Beating the Pandemic Blues
With Taipei in semi-lockdown at the time of writing, Swing Taiwan continues to offer classes online. Luckily, Lin tells us, the vast majority of his students are learning the Charleston, a subtype of swing that can be danced solo and practiced at home.
"I show them the moves over Instagram Live and sometimes invite international teachers on as well, so we keep things interesting," he says, "It has actually helped us have a more diverse class because students from Europe and North America also join us." In addition, Lin also started offering Swing Fit classes, a retro-jazz take on zumba for those looking to work up a sweat.
More than Just a Dance
"Swing is social," says Lin. "It's all about call and response. When you dance swing, you show your personality. We get a lot of engineers, single people, people who might not otherwise go out and socialize," he adds, explaining that swing helps them bring out a side of themselves that they might not otherwise connect with.
"One of the most important things is that the Taipei scene is very welcoming. No one judges you for your dancing ability," he explains. No previous dancing experience is required to join Swing Taiwan's classes or to attend the social dance events. The company also teaches bilingually, and about 10 percent of the students are international. It's a great way for visitors to get to know local Taiwanese people.
Lin also says that learning swing has been a life- changing experience for a number of his students. He's not exaggerating. "About 20 of the couples that danced at my class ended up getting married," he laughs. "Even if you don't marry your dance partner, learning swing can still be a game-changer," Lin continues. "When you learn the dance, you come into this big bubble, you connect with people, and you get confidence. With swing, you can start over."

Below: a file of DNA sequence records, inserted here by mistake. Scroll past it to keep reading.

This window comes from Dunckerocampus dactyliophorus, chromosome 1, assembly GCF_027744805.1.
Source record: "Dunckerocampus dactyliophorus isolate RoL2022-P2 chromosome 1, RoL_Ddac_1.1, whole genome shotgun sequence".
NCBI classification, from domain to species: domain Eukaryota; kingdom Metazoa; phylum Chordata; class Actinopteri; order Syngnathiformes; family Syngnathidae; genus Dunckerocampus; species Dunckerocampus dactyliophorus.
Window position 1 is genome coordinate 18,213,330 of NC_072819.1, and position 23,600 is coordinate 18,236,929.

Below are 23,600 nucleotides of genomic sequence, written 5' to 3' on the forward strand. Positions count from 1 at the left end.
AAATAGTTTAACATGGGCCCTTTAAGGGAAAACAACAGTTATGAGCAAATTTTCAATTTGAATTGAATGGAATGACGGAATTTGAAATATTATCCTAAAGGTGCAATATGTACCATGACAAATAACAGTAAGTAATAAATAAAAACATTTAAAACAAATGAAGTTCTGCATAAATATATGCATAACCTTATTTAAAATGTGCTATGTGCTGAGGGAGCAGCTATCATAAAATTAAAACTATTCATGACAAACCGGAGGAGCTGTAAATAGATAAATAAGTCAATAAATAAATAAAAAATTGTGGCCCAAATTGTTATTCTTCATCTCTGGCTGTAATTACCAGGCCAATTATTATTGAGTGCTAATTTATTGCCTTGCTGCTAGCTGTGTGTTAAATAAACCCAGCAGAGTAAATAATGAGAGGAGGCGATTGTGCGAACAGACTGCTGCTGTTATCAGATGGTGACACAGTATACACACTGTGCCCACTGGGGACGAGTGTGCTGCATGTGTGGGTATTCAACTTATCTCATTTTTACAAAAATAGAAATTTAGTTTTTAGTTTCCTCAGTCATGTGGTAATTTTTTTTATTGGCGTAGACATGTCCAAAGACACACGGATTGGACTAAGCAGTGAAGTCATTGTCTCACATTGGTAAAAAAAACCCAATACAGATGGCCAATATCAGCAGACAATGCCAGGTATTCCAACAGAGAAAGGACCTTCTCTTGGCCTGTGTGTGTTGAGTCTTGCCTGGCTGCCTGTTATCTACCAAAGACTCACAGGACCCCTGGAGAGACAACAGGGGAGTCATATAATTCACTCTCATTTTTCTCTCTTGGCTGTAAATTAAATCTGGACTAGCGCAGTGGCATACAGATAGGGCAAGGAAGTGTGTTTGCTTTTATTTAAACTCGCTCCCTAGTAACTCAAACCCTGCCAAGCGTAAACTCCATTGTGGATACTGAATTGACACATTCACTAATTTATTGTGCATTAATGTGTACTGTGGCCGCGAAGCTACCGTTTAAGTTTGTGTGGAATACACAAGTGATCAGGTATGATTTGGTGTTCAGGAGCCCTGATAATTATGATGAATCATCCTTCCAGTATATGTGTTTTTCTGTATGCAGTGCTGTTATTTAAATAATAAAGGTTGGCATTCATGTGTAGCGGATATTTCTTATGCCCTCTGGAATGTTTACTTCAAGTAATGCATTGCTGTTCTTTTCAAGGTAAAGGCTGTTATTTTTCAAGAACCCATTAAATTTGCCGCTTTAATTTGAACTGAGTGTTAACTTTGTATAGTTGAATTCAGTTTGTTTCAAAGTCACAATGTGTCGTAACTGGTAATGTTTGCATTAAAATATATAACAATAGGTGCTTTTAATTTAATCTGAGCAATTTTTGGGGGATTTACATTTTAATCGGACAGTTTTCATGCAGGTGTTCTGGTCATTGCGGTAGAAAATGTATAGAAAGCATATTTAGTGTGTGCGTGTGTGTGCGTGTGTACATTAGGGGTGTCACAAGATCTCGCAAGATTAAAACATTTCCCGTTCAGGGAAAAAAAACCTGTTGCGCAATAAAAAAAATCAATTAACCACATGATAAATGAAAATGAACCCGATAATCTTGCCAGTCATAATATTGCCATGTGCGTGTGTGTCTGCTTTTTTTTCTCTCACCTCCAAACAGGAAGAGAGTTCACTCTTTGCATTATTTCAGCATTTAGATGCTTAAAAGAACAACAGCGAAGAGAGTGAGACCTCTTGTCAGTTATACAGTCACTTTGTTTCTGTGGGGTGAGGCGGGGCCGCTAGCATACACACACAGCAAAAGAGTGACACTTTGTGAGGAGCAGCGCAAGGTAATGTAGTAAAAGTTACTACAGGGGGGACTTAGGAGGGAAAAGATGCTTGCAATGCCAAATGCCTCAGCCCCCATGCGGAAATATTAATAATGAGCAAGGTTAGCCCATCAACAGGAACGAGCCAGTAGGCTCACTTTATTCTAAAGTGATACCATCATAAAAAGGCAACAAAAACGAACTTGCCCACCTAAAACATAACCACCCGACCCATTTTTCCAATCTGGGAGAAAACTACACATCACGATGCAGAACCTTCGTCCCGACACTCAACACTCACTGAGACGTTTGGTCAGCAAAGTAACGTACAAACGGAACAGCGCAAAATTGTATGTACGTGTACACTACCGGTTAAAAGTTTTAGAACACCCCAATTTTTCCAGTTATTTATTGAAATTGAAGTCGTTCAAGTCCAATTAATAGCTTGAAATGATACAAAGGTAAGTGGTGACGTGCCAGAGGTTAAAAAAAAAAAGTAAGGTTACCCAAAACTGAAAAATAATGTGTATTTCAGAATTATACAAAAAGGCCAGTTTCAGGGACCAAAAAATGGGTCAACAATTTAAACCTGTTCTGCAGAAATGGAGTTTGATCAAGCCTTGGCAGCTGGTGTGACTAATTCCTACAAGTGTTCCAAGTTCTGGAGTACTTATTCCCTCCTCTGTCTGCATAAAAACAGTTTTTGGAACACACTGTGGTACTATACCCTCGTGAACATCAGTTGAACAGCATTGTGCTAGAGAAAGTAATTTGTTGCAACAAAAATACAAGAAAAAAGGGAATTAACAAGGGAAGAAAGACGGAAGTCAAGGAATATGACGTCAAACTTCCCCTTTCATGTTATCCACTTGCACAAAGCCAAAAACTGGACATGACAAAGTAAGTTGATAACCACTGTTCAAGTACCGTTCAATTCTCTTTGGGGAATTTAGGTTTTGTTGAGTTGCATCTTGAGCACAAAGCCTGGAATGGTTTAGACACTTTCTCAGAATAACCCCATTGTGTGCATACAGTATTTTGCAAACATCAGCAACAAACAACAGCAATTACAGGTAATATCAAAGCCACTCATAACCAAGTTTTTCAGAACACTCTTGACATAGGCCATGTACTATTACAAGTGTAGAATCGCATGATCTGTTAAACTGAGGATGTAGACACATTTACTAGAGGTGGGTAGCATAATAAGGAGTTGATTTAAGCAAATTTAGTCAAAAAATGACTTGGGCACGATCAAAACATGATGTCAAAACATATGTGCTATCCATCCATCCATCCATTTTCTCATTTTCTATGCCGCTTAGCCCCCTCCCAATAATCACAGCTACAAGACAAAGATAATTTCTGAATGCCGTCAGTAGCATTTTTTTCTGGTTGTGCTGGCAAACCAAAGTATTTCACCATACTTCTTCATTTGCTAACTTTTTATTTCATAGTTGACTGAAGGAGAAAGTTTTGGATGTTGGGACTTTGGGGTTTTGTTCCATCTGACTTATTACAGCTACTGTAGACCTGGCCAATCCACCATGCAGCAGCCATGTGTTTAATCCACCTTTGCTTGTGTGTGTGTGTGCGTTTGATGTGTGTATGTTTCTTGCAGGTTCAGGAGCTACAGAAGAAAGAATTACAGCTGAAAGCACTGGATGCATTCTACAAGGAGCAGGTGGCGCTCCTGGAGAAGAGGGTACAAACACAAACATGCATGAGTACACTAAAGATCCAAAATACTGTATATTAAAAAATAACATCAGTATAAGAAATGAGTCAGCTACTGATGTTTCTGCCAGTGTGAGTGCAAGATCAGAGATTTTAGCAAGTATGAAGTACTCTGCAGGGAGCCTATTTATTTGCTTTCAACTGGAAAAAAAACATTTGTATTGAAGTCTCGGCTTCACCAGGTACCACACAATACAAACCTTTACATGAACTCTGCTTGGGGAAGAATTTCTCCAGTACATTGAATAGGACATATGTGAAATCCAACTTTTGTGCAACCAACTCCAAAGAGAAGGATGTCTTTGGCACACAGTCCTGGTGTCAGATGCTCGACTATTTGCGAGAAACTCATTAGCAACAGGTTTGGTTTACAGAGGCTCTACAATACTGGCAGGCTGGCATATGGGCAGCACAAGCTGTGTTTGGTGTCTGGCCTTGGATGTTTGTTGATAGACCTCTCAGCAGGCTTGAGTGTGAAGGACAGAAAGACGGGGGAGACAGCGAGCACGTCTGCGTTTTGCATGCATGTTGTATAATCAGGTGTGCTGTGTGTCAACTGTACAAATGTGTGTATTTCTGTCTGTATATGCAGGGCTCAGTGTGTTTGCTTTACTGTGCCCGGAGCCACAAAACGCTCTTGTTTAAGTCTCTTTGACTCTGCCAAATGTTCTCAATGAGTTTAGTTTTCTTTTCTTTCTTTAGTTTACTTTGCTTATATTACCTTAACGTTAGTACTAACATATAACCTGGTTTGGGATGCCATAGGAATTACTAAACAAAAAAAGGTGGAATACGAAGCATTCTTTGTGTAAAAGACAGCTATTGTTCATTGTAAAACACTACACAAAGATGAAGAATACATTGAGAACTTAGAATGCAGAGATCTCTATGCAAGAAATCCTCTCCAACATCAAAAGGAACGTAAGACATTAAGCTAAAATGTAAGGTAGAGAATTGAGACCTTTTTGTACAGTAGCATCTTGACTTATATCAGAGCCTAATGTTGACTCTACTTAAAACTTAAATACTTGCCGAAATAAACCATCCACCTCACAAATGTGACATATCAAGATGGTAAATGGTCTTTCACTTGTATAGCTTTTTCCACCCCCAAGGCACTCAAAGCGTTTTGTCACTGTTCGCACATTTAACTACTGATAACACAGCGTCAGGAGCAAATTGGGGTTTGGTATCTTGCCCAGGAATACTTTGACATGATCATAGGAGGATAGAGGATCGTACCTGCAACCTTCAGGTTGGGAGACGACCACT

How to Dance Swing at Home
Lin's swing style of choice is the Charleston, an energetic dance that was popularized in the twenties with the Broadway musical Runnin' Wild. Here, he walks us through a couple of classic moves from this upbeat step.
A great party trick to add to your roster, the crosswalk is simple to master but impressive when you bust it out on the dance floor. Begin with your feet in a T-shape, your legs crossed slightly and right foot angled out at 90 degrees from the left.
On the next half beat, uncross your legs and open your feet, pivoting onto your toes as you do so, before pulling your right foot back behind your left and returning it to the T. Rinse and repeat for eight counts so that with each beat your feet uncross and recross again. As you catch the rhythm, you'll almost seem to glide backward as your feet twist to and fro to the music.
Big Kick and Slide
Big kicks punctuate the Charleston and are a handy transition between different moves. Begin with a simple Charleston step. Bring your left foot back behind your right and then step it forward in front. Then bring your right to the front before stepping it back behind your left.
The big kick is a variation of this step. When you bring your right foot out to the front, kick it across your body to 10 o'clock to achieve the swinging arc that gives the move its name. Then, using the momentum of the kick, take a big step back with your right foot and drag your left behind. This is what creates the slide effect.
A friendly reminder from TAIPEI during the COVID-19 restrictions. When going out, please wear a mask and follow the epidemic prevention regulations.